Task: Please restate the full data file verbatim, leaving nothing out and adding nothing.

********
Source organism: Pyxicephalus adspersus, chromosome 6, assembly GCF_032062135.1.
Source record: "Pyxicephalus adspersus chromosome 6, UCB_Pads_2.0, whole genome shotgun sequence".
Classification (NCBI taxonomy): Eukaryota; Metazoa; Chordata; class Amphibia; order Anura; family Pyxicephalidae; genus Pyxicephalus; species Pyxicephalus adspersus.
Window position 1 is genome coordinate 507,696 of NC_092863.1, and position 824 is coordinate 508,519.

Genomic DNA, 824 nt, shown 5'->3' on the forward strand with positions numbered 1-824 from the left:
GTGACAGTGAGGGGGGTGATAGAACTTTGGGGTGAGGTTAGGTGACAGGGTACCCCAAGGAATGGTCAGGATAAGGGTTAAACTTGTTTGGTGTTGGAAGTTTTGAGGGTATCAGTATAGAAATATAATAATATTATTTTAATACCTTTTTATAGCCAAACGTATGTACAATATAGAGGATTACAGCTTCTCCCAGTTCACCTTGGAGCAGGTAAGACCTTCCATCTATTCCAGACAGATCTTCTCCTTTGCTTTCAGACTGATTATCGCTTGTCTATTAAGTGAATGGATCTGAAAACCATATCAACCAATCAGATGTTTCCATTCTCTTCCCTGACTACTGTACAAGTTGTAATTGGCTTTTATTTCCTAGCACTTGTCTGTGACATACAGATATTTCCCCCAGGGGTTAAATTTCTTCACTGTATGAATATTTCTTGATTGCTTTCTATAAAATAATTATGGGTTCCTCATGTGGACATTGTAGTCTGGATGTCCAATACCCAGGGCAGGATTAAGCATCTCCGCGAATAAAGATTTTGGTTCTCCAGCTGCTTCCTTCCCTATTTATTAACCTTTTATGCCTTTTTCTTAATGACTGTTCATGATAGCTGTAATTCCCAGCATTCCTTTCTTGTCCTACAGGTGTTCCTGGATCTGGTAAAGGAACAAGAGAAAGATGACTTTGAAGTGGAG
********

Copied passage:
Source organism: Pyxicephalus adspersus, chromosome 6, assembly GCF_032062135.1.
Source record: "Pyxicephalus adspersus chromosome 6, UCB_Pads_2.0, whole genome shotgun sequence".
Classification (NCBI taxonomy): Eukaryota; Metazoa; Chordata; class Amphibia; order Anura; family Pyxicephalidae; genus Pyxicephalus; species Pyxicephalus adspersus.
Window position 1 is genome coordinate 507,696 of NC_092863.1, and position 824 is coordinate 508,519.

Genomic DNA, 824 nt, shown 5'->3' on the forward strand with positions numbered 1-824 from the left:
GTGACAGTGAGGGGGGTGATAGAACTTTGGGGTGAGGTTAGGTGACAGGGTACCCCAAGGAATGGTCAGGATAAGGGTTAAACTTGTTTGGTGTTGGAAGTTTTGAGGGTATCAGTATAGAAATATAATAATATTATTTTAATACCTTTTTATAGCCAAACGTATGTACAATATAGAGGATTACAGCTTCTCCCAGTTCACCTTGGAGCAGGTAAGACCTTCCATCTATTCCAGACAGATCTTCTCCTTTGCTTTCAGACTGATTATCGCTTGTCTATTAAGTGAATGGATCTGAAAACCATATCAACCAATCAGATGTTTCCATTCTCTTCCCTGACTACTGTACAAGTTGTAATTGGCTTTTATTTCCTAGCACTTGTCTGTGACATACAGATATTTCCCCCAGGGGTTAAATTTCTTCACTGTATGAATATTTCTTGATTGCTTTCTATAAAATAATTATGGGTTCCTCATGTGGACATTGTAGTCTGGATGTCCAATACCCAGGGCAGGATTAAGCATCTCCGCGAATAAAGATTTTGGTTCTCCAGCTGCTTCCTTCCCTATTTATTAACCTTTTATGCCTTTTTCTTAATGACTGTTCATGATAGCTGTAATTCCCAGCATTCCTTTCTTGTCCTACAGGTGTTCCTGGATCTGGTAAAGGAACAAGAGAAAGATGACTTTGAAGTGGAG